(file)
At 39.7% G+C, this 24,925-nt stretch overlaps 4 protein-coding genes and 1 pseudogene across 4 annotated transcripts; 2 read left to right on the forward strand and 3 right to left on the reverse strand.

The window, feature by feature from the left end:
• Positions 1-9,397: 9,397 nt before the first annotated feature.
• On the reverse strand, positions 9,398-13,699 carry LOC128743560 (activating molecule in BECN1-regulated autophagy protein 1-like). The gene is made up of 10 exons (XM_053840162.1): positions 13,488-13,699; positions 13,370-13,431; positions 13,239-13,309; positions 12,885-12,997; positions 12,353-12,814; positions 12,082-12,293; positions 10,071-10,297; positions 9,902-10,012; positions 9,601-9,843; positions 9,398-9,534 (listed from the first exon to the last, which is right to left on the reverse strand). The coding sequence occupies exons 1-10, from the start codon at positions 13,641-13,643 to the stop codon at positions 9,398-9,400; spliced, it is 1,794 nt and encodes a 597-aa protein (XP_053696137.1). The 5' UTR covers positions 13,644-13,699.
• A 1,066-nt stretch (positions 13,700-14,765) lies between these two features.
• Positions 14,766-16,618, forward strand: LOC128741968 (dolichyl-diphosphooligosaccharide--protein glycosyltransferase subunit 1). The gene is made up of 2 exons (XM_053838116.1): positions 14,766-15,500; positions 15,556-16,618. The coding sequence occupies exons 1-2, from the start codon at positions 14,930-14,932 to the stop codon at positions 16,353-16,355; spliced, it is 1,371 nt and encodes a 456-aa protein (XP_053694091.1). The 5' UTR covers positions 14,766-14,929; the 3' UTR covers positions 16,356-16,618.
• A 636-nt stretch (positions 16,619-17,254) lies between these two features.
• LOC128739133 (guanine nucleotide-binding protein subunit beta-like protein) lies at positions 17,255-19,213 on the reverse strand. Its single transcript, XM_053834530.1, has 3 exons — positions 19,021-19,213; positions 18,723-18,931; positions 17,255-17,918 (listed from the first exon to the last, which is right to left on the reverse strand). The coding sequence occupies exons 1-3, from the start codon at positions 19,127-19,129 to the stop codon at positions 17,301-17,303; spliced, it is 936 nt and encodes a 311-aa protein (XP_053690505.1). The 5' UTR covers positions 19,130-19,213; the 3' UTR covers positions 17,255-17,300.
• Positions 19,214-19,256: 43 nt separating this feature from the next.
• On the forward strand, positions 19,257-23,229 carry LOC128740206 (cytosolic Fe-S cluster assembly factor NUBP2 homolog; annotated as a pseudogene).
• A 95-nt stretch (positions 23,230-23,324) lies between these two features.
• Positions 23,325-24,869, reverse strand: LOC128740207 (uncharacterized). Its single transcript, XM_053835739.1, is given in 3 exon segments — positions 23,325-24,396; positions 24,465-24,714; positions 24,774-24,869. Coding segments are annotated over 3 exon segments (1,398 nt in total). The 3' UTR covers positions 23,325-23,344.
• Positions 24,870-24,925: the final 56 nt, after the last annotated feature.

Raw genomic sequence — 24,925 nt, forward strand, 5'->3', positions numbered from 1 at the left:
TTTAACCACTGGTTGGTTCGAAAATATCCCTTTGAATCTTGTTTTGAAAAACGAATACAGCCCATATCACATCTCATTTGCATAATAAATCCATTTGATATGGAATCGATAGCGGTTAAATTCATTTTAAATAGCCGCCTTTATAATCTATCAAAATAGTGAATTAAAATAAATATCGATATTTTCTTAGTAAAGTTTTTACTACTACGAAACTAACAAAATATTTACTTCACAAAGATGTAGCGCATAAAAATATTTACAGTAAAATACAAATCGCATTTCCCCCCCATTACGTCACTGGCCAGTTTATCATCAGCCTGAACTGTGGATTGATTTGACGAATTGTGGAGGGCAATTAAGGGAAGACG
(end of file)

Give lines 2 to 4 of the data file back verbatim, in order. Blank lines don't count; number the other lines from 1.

The window, feature by feature from the left end:
• Positions 1-9,397: 9,397 nt before the first annotated feature.
• On the reverse strand, positions 9,398-13,699 carry LOC128743560 (activating molecule in BECN1-regulated autophagy protein 1-like). The gene is made up of 10 exons (XM_053840162.1): positions 13,488-13,699; positions 13,370-13,431; positions 13,239-13,309; positions 12,885-12,997; positions 12,353-12,814; positions 12,082-12,293; positions 10,071-10,297; positions 9,902-10,012; positions 9,601-9,843; positions 9,398-9,534 (listed from the first exon to the last, which is right to left on the reverse strand). The coding sequence occupies exons 1-10, from the start codon at positions 13,641-13,643 to the stop codon at positions 9,398-9,400; spliced, it is 1,794 nt and encodes a 597-aa protein (XP_053696137.1). The 5' UTR covers positions 13,644-13,699.